Inversely, as the court became more involved in creating law, its image became less partisan. Justices shed their associations with the Republican and Democratic parties. Aspirants to the highest court are expected to stay out of electoral politics, lest they be seen as too rigid or sectarian to be nominated. Instead, judges facing a Senate committee swear allegiance to all court precedent, and it’s up to observers to cipher what they actually think on burning policy issues.
“Nowadays we expect their personal behavior to be more or less apolitical,” Gutzman said. “On the other hand, we expect their judicial behavior to be just rampant legislation if they’re of that disposition. That’s where the real divide has come to be.”
Out of 114 men and women appointed to the U.S. Supreme Court, 35% have had prior experience as a member of Congress, a state governor, or a member of the president’s cabinet. Out of the justices appointed to the court prior to 1950 and the swing towards apolitical activism, the number rises to 47%.
These were men who were selected, in part, because they had a known track record of ideological loyalty to their party, and who affirmed that they shared the constitutional outlook of the president who nominated them. “When Chief Justice Jay…resigned his office, he wrote a letter to President Washington saying that his chief goal as Chief Justice had been ‘the success of your administration.’ So people didn’t draw the same kind of lines between the executive and judiciary as we do now,” explained Gutzman.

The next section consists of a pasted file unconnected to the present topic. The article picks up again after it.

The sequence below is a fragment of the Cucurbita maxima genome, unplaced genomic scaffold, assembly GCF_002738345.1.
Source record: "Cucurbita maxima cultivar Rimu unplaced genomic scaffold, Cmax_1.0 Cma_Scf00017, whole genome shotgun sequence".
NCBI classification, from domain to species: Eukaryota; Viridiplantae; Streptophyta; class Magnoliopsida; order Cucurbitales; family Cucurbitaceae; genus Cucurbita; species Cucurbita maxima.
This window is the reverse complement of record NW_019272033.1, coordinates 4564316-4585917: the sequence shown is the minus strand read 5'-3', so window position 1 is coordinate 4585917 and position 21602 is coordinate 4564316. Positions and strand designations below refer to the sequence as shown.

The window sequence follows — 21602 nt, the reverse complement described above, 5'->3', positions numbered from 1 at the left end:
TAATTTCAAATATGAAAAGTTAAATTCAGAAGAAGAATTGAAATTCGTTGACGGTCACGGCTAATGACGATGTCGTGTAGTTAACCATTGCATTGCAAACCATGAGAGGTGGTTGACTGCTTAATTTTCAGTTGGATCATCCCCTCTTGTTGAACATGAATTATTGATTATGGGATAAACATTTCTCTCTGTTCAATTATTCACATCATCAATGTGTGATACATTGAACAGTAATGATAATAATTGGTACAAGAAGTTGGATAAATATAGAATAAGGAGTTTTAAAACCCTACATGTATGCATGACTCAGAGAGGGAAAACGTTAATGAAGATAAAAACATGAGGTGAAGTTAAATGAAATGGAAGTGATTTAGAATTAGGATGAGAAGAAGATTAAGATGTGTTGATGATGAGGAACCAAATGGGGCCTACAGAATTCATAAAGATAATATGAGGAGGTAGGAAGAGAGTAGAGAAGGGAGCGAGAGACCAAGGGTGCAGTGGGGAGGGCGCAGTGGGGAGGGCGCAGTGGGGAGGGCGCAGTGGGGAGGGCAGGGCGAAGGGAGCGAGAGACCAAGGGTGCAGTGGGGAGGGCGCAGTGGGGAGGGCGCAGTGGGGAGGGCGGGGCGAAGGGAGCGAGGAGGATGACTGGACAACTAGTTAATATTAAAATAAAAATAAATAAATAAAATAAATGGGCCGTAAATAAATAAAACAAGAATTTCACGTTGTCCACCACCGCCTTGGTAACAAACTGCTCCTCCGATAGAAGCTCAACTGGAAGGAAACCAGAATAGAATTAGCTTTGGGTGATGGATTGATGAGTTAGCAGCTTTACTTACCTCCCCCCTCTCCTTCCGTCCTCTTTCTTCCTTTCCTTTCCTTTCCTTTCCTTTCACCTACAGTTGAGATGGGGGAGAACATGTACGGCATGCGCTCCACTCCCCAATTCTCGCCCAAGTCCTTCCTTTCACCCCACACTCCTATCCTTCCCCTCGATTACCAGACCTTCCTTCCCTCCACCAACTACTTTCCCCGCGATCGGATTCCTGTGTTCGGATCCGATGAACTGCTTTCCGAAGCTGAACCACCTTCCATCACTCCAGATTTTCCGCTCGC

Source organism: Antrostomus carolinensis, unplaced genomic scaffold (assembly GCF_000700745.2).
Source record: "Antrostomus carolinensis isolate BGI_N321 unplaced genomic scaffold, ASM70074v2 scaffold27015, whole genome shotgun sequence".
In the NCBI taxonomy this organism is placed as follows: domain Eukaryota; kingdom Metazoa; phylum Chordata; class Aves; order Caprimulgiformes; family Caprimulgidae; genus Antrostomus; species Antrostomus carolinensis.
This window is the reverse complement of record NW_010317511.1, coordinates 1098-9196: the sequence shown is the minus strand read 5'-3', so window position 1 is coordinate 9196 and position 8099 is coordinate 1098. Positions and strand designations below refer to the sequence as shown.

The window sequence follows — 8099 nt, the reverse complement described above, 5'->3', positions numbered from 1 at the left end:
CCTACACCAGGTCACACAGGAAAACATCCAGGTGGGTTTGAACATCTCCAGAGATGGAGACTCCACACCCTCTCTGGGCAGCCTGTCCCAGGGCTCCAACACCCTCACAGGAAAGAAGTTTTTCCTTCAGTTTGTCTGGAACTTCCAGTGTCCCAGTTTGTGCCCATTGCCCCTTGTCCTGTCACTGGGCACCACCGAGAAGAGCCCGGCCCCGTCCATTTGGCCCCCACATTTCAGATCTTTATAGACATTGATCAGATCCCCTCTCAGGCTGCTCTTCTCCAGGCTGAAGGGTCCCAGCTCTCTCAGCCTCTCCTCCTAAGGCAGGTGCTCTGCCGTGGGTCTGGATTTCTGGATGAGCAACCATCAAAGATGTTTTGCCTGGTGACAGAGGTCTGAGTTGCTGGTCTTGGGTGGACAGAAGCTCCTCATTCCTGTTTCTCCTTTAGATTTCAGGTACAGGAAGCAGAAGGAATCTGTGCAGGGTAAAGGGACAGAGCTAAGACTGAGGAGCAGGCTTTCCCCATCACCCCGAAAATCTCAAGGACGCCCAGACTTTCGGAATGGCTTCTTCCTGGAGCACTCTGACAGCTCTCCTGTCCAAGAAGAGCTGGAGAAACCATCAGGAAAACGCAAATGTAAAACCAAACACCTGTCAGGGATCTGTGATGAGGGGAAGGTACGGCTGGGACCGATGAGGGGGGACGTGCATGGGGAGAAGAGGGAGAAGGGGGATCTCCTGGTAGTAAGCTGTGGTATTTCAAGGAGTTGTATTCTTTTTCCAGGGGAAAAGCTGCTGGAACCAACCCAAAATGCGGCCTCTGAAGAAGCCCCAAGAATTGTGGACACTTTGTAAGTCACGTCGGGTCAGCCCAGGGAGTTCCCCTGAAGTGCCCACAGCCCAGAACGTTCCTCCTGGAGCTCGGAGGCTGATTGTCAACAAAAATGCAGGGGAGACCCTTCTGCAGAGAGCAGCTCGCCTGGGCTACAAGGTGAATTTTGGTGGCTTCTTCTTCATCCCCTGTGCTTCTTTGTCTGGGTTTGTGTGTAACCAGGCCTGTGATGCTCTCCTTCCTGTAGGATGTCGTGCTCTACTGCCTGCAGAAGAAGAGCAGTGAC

Examples of this are legion.
As arguably Andrew Jackson’s most steadfast subordinate, Roger B. Taney served as Old Hickory’s secretary of war, attorney general, and finally secretary of the Treasury. In that final post, Taney helped Jackson craft his bank veto message, and delivered the blow that killed the Second Bank of the United States. For this, Jackson made him Chief Justice, where he served for almost three decades.
Taney’s replacement was Salmon P. Chase, who before the Civil War had been one of the most outspoken anti-slavery Republicans. Acting as Abraham Lincoln’s secretary of the Treasury, having already been elected as Ohio’s governor and then senator, Chase was nominated to the Court not in spite of his outspoken beliefs, but because of them.
James F. Byrnes built a 45-year career in politics as a stalwart Democrat. He was a close advisor to both Franklin Roosevelt and Harry Truman, and would eventually serve as the latter’s secretary of state on top of being elected both governor and senator from South Carolina. For his good works, Roosevelt nominated Byrnes to the Supreme Court in 1941, a position he only served in for 15 months before resigning at Roosevelt’s behest so he could become America’s economic czar during World War II.